A Preemptive Strike

Posted: Mar 02, 2008 12:00 AM
A Preemptive Strike

From the earliest days of our republic, it has been well understood that the powers of the federal government are limited in scope. To ensure against federal encroachment on the rights of the states to regulate matters within their own borders, the Tenth Amendment to the Constitution provides that those powers not delegated to the federal government by the Constitution "are reserved to the States respectively, or to the people." Limited central government is one of the underlying principles of conservative thought.

Another principle that under girds conservative thought is the notion that people ought to be accountable for the consequences of their actions. Conservatives know that accountability and responsibility run hand in hand. If wrongdoers are not held accountable for their wrongdoing, they will persist in their bad behaviors.

The faithful application of these principles has helped create the freest and most prosperous country in the world. Sadly, however, these principles are crumbling and, surprisingly, many a conservative is wielding the sledgehammer.

For the past few years, the Bush administration has been waging a war of "preemption" against state and local government control. Preemption is a doctrine that holds that when Congress legislates extensively in an area relating to commerce, state or local governments are precluded from enacting any conflicting requirements. In other words, Congress is deemed to have "preempted the field", and state and local governments have no further say in the matter. Preemption is a power that should be sparingly applied because it undercuts state and local control. Conservatives have long been proponents of local control because they know that government closest to the people works best. Federal bureaucrats far from the scene are unlikely to be responsive to the concerns of people at the local level.

It should, therefore, be disconcerting to conservatives that bureaucrats in various federal agencies in Washington , D.C. (agencies like the Food and Drug Administration, the Consumer Products Safety Commission, and the National Highway Transportation Safety Administration) have been expanding their control by including preemption language in bills that increases the scope of their jurisdiction. Often this language is inserted at the last minute in order to avoid detection and debate. Once in effect, the preemption language is used to eviscerate the authority of the states to regulate in the areas that are under the control of the agencies.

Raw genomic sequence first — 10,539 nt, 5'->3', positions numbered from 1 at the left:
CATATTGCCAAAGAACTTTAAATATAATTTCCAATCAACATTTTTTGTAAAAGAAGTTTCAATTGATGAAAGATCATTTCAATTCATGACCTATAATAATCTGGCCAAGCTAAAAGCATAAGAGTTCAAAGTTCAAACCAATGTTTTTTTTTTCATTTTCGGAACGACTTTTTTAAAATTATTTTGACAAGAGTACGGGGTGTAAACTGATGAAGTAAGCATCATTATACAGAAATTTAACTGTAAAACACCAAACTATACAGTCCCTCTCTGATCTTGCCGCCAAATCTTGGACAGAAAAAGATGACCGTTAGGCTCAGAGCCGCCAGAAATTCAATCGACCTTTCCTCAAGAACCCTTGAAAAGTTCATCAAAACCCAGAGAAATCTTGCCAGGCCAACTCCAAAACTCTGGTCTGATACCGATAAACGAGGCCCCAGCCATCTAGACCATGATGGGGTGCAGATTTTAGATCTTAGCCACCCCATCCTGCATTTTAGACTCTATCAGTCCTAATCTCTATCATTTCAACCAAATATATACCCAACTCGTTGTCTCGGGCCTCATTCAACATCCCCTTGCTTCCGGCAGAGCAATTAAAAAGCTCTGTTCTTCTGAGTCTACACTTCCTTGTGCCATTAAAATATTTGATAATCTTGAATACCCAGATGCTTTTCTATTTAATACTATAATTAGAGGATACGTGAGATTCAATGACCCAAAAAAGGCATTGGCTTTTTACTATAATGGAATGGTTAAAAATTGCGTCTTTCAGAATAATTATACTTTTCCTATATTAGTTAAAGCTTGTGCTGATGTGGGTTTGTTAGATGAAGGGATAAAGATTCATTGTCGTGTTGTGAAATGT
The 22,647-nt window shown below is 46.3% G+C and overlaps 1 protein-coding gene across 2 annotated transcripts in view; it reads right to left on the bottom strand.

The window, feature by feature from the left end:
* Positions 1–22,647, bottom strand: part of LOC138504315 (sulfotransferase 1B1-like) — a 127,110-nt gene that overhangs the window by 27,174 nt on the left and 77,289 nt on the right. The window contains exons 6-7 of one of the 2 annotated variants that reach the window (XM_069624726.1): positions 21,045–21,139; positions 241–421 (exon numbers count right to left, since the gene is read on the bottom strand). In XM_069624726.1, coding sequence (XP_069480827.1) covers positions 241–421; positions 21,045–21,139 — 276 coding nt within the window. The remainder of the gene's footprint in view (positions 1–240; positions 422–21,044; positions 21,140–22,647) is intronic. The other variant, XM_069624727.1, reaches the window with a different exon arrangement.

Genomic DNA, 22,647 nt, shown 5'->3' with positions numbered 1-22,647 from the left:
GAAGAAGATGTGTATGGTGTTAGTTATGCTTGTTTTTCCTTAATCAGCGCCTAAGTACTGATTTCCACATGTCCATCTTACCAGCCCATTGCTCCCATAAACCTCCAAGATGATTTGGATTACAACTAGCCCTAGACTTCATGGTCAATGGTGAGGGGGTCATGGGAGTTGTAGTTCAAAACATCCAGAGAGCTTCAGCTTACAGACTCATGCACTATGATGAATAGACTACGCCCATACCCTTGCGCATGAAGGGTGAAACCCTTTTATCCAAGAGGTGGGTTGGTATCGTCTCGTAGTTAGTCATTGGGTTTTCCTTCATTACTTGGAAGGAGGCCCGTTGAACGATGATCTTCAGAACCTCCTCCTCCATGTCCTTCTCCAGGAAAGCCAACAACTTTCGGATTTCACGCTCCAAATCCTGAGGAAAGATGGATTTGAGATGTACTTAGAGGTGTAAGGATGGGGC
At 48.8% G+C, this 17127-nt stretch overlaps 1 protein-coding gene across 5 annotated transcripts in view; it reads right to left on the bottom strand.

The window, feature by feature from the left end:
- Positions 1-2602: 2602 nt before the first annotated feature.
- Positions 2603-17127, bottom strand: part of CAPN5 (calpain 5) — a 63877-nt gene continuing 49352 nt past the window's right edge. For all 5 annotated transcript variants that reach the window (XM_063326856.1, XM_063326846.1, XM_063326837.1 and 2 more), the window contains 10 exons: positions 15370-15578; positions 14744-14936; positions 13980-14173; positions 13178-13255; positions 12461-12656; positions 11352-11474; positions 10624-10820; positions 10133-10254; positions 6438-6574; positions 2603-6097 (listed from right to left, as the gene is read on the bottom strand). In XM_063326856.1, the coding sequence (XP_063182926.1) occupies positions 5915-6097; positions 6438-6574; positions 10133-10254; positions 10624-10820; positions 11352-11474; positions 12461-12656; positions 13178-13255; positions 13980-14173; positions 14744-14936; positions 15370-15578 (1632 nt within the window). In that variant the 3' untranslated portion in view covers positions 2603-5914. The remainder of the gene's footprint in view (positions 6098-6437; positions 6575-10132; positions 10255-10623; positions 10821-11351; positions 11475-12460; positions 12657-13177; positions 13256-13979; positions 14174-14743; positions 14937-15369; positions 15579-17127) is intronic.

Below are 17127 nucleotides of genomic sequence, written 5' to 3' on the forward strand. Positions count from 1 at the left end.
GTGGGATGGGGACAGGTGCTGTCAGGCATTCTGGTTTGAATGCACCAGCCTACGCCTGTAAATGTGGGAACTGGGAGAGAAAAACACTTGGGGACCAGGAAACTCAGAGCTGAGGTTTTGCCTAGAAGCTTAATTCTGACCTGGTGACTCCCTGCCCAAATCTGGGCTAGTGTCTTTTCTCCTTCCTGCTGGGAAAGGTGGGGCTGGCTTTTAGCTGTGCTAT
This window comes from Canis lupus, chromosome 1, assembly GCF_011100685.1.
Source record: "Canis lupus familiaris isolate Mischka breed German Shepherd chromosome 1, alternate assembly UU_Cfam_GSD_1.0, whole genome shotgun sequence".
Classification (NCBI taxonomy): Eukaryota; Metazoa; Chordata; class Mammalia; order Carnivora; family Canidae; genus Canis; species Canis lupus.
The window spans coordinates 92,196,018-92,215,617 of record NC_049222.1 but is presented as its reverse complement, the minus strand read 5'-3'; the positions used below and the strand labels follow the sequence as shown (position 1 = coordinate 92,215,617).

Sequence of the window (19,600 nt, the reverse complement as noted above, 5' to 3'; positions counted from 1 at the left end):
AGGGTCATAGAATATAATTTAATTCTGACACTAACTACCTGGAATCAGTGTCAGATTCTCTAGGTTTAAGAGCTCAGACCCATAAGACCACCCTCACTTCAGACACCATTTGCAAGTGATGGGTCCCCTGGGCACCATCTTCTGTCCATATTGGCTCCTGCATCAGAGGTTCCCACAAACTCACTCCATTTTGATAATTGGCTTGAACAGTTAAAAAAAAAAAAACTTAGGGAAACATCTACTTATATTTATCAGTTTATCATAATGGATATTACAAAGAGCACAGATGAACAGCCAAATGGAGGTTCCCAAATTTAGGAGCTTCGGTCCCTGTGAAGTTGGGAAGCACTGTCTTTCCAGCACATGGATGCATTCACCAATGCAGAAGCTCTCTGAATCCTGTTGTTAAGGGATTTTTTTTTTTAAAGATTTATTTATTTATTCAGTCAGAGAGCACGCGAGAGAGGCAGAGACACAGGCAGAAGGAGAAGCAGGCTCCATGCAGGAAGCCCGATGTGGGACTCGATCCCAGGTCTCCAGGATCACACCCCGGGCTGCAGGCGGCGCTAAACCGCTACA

One example of the erosive effects preemption can have on the rights of individuals is evident in the Supreme Court's recent decision Riegel v. Medtronic, Inc. There the Court held that an individual injured by a defective medical device which had been approved by the FDA prior to being marketed could not recover for his injuries even though he had a remedy under state law. In other words, approval of the product by federal bureaucrats (notwithstanding defects in its design or manufacture) immunized the manufacturer from accountability for its wrongdoing.

Principled conservatives should be outraged by this result. It takes control away from the people at the local level, allows wrong doers to avoid the consequences of their neglect, and shuts the doors of state courthouses to the victims of the wrongdoing. The decision of FDA bureaucrats trumps the judgment of lawmakers and jurors in the communities where the injuries occurred.

Do you think the executives at Medtronic learned any lessons?

The big winners, of course, are the corporations which the FDA regulates. Sadly recent events suggest that FDA bureaucrats view the corporations they regulate as their principal constituency, rather than the American people whose safety is affected by the drugs and devices they allow to be put on the market. The blessing of the FDA in cases like Riegel immunizes corporate wrongdoers from accountability and tramples upon the rights of the individual. The great equalizer between the weak and the powerful, the local jury, is not an option for an injured victim. Neither is petitioning one's own state or local government for relief since their traditional authority has been preempted by the feds.

Wherever conservatives gather, state's rights and smaller government has been the mustering call. But when it comes to protecting the right to seek redress before a jury of one's peers, a quintessential conservative principle, the ranks are slim. Though conservatives maintain they trust the people, many do not act that way when it comes to the ladies and gentlemen of the jury. Conservatives have often been in the foreground of undermining the right to trial by jury. As that right erodes, however, the principles of limited government and personal accountability will crumble.

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